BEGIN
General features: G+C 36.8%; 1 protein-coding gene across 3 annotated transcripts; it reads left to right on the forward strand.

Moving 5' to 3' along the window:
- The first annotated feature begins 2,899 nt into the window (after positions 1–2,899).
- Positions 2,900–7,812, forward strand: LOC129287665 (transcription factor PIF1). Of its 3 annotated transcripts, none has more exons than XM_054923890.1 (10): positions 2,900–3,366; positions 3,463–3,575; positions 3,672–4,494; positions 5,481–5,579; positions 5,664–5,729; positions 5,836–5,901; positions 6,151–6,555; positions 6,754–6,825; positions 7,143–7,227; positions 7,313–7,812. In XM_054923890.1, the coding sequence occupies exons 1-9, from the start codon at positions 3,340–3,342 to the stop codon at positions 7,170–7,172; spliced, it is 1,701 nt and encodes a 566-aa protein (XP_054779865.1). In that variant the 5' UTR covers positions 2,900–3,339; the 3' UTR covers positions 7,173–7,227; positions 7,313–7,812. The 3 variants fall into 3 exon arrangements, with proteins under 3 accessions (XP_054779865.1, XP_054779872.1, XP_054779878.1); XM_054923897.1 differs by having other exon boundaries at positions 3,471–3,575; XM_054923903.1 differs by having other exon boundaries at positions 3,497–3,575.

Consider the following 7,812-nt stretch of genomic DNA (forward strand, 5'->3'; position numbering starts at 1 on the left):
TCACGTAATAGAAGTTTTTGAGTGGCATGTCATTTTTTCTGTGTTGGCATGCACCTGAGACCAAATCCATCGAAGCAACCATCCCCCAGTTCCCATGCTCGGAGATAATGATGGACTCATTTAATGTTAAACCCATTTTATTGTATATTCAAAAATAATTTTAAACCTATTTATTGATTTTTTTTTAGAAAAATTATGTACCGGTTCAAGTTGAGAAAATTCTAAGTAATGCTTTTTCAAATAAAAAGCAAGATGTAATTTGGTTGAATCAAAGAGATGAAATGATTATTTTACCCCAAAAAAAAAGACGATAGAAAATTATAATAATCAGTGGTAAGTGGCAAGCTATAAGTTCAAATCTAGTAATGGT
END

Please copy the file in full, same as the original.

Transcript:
General features: G+C 36.8%; 1 protein-coding gene across 3 annotated transcripts; it reads left to right on the forward strand.

Moving 5' to 3' along the window:
- The first annotated feature begins 2,899 nt into the window (after positions 1–2,899).
- Positions 2,900–7,812, forward strand: LOC129287665 (transcription factor PIF1). Of its 3 annotated transcripts, none has more exons than XM_054923890.1 (10): positions 2,900–3,366; positions 3,463–3,575; positions 3,672–4,494; positions 5,481–5,579; positions 5,664–5,729; positions 5,836–5,901; positions 6,151–6,555; positions 6,754–6,825; positions 7,143–7,227; positions 7,313–7,812. In XM_054923890.1, the coding sequence occupies exons 1-9, from the start codon at positions 3,340–3,342 to the stop codon at positions 7,170–7,172; spliced, it is 1,701 nt and encodes a 566-aa protein (XP_054779865.1). In that variant the 5' UTR covers positions 2,900–3,339; the 3' UTR covers positions 7,173–7,227; positions 7,313–7,812. The 3 variants fall into 3 exon arrangements, with proteins under 3 accessions (XP_054779865.1, XP_054779872.1, XP_054779878.1); XM_054923897.1 differs by having other exon boundaries at positions 3,471–3,575; XM_054923903.1 differs by having other exon boundaries at positions 3,497–3,575.

Consider the following 7,812-nt stretch of genomic DNA (forward strand, 5'->3'; position numbering starts at 1 on the left):
TCACGTAATAGAAGTTTTTGAGTGGCATGTCATTTTTTCTGTGTTGGCATGCACCTGAGACCAAATCCATCGAAGCAACCATCCCCCAGTTCCCATGCTCGGAGATAATGATGGACTCATTTAATGTTAAACCCATTTTATTGTATATTCAAAAATAATTTTAAACCTATTTATTGATTTTTTTTTAGAAAAATTATGTACCGGTTCAAGTTGAGAAAATTCTAAGTAATGCTTTTTCAAATAAAAAGCAAGATGTAATTTGGTTGAATCAAAGAGATGAAATGATTATTTTACCCCAAAAAAAAAGACGATAGAAAATTATAATAATCAGTGGTAAGTGGCAAGCTATAAGTTCAAATCTAGTAATGGT